Matt Yglesias discusses pandas. While I wonder whether or not it can be shown that pandas, like any other species has gone down an "evolutionary cul-de-sac", I do wonder sometimes if our worry over the exponentially-expanding extinction rate doesn't confuse our priorities somewhat.
When I took high school biology, my teacher made a cogent point - acceptance of Darwin's theory of evolution includes the sobering reminder that extinction is part of the process; a new species may arise to fill a void in the ecosystem. Or, the ecosystem may be changing and whole new areas of opportunity for new species may be opening up even as older ones become redundant or harder to sustain. Even we human beings will go the way of the dodo, giant sloth, and Packard at some point.
There are species such as the gray wolf, hunted to near-extinction due to the fact that they acted like predators (shocking!) and hunted ranchers cattle and sheep, that deserve a shot at saving. On the other hand, there are species like the Giant Panda that receive an enormous amount of attention because they seem cute, but whose evolutionary path has led them to such a narrow place in the ecosystem that extinction may be inevitable, even with human intervention. While they have become the logo for the World Wildlife Fund, and efforts at captive breeding are only beginning to pay off after a generation in zoos in the west, I have to believe that, should we humans allow nature to run its course, they will probably be gone in a century or two. While lamentable on some level, on another it is the way of things.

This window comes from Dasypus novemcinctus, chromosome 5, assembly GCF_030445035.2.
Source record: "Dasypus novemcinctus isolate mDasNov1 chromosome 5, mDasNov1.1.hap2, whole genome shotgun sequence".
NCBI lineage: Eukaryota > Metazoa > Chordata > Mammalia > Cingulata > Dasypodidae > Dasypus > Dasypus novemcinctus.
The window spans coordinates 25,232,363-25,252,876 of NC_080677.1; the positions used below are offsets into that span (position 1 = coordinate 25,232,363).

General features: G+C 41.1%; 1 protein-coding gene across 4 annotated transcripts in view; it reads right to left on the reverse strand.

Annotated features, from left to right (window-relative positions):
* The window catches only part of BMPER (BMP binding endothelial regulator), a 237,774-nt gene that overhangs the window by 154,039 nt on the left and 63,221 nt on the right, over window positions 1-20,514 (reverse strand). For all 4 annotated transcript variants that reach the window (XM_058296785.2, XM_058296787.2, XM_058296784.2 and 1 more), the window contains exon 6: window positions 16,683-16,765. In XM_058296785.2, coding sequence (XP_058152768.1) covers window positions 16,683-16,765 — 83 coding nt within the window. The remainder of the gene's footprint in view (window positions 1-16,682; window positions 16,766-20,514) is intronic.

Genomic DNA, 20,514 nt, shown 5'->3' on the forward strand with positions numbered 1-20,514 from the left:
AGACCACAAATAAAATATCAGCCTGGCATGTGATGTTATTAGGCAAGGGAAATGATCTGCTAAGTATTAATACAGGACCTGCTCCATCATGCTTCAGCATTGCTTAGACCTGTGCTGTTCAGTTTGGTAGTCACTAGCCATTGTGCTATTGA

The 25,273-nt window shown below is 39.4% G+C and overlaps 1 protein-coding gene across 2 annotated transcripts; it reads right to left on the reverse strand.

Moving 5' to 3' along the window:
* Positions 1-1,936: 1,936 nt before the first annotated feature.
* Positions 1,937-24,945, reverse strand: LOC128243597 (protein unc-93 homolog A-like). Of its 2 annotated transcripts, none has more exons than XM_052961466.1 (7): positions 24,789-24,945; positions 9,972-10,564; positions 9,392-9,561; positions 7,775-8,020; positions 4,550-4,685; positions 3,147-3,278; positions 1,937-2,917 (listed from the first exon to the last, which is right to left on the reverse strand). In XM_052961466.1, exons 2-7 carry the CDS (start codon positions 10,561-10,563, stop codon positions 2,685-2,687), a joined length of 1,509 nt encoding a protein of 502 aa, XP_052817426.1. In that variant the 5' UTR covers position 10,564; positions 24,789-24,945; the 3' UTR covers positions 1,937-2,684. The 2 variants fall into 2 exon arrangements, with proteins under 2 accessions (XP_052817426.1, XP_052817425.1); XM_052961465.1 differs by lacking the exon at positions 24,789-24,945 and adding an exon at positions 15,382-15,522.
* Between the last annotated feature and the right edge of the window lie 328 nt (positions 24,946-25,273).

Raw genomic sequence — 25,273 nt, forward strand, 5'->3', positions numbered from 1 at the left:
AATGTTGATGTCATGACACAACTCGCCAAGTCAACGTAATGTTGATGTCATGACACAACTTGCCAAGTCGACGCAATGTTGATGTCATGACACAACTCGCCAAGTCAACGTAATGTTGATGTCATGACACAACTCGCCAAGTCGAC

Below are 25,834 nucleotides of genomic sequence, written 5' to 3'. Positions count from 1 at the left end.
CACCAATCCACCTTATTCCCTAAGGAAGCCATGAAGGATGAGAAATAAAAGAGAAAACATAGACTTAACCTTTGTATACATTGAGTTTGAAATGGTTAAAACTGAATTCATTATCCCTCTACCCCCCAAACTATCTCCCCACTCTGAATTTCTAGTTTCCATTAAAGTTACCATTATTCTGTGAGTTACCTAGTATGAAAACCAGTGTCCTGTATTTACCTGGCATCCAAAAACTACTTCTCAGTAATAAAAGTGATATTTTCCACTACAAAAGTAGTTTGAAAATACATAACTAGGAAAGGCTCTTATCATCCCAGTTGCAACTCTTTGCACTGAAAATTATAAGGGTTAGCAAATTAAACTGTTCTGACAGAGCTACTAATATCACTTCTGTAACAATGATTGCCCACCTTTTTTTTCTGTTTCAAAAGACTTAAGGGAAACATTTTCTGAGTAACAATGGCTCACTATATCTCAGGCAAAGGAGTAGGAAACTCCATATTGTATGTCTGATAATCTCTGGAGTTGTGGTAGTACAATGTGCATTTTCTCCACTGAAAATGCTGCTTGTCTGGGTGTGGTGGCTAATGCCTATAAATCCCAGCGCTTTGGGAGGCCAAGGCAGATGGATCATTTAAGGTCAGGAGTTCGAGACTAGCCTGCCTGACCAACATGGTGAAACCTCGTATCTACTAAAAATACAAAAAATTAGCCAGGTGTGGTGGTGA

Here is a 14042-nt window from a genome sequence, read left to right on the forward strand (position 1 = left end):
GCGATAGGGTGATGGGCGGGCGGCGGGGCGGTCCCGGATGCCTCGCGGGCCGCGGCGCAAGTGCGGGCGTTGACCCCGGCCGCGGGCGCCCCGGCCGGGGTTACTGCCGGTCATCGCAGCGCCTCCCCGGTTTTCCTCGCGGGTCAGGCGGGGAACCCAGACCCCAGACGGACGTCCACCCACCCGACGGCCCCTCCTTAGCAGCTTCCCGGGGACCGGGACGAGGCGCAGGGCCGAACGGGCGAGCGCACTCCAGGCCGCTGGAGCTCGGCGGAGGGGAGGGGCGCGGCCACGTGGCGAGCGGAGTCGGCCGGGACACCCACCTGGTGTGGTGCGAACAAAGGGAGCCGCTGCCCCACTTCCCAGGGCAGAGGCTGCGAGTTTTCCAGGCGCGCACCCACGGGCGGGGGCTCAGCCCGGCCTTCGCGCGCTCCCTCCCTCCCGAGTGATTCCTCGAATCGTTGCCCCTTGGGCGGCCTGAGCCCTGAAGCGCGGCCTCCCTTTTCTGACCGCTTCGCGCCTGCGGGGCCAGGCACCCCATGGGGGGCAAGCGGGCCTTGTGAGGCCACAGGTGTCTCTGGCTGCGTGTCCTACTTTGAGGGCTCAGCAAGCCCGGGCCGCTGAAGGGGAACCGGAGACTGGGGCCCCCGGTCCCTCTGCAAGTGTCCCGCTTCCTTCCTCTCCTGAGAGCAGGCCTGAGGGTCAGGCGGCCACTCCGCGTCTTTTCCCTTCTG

This, of course, leads us to the whole issue of species extinction in general, and what we human beings should do about it. Trying to determine whether this or that species is "worth" saving, or if the dwindling numbers of that species is due in any correlative way to direct human action, can become a fool's game. Sometimes the lines of correlation (not to say causality) can become so intertwined and twisted that untangling them is more trouble than it's worth.
Accepting Darwin, even in his modified, early-21st century form, means accepting that all species will disappear, at some point. Sometimes, they even die out because another species wins the competition for food, space, and other resources. Human action that creates detrimental effects on other species should not, ipso facto, be considered outside the bounds of Darwin's theory. We do have a certain right (for lack of a better word) to ensure the survival of our own species; if opening more land for cultivation, or creating new spaces for more human beings to live creates hazards for other species, that is part of the process of natural selection, after all.
I realize I am probably ticking off more than a few folks with this, but it's just some food for thought.